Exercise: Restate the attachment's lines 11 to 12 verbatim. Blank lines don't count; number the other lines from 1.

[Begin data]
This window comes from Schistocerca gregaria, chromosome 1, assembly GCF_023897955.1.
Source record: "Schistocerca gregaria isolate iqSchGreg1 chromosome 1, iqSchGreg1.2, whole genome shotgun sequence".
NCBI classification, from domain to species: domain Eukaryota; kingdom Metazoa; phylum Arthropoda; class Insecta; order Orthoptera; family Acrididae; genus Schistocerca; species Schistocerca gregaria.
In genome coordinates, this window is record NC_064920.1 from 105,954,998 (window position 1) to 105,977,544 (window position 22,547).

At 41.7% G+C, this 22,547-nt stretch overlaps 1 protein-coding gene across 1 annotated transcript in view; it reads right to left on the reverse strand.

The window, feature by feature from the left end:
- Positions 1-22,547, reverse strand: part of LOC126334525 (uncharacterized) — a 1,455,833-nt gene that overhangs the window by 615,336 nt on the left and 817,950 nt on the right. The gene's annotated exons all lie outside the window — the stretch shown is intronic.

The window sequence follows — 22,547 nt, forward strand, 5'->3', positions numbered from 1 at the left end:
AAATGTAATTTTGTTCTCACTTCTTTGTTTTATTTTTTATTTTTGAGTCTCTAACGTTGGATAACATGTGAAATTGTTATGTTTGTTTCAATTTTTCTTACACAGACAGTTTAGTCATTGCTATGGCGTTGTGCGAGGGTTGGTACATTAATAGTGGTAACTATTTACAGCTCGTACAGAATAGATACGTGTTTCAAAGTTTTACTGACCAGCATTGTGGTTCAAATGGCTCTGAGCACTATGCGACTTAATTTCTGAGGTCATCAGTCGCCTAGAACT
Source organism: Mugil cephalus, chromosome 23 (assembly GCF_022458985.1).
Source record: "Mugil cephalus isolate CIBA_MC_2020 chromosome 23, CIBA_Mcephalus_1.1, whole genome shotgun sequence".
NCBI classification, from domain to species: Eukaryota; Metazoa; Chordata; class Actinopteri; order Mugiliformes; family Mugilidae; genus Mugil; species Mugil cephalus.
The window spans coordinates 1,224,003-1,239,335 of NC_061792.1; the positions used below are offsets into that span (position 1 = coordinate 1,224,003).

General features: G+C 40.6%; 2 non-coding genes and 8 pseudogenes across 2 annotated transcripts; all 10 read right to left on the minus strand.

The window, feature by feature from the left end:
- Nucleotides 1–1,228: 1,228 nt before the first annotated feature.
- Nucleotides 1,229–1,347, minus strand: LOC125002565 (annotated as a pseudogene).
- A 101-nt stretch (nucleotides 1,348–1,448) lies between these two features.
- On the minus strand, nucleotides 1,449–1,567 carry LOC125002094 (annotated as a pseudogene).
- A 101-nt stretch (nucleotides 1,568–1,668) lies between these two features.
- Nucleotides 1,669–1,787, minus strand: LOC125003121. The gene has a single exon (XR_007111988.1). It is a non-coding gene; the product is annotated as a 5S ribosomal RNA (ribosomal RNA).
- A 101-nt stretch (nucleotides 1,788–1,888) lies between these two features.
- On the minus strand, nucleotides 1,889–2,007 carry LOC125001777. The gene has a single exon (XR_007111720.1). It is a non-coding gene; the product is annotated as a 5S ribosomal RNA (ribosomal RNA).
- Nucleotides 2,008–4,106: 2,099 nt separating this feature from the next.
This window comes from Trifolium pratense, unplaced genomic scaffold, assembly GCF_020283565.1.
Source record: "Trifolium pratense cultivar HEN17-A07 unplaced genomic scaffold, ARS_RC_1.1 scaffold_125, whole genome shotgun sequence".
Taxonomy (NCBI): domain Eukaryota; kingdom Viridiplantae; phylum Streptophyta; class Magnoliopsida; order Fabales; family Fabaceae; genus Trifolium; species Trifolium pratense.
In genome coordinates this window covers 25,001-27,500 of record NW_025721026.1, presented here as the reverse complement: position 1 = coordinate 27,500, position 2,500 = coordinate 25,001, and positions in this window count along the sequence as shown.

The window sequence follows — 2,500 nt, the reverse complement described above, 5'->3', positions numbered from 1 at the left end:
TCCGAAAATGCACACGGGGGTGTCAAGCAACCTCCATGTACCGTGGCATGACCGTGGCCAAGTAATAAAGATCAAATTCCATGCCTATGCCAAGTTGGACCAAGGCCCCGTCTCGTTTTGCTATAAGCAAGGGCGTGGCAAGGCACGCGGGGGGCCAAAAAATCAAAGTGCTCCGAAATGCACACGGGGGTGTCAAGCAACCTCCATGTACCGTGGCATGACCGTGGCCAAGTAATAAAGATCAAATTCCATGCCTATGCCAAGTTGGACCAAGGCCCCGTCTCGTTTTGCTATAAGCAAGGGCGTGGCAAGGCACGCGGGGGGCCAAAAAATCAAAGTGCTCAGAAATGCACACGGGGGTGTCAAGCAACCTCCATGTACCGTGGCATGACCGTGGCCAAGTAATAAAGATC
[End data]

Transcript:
Source record: "Mugil cephalus isolate CIBA_MC_2020 chromosome 23, CIBA_Mcephalus_1.1, whole genome shotgun sequence".
NCBI classification, from domain to species: Eukaryota; Metazoa; Chordata; class Actinopteri; order Mugiliformes; family Mugilidae; genus Mugil; species Mugil cephalus.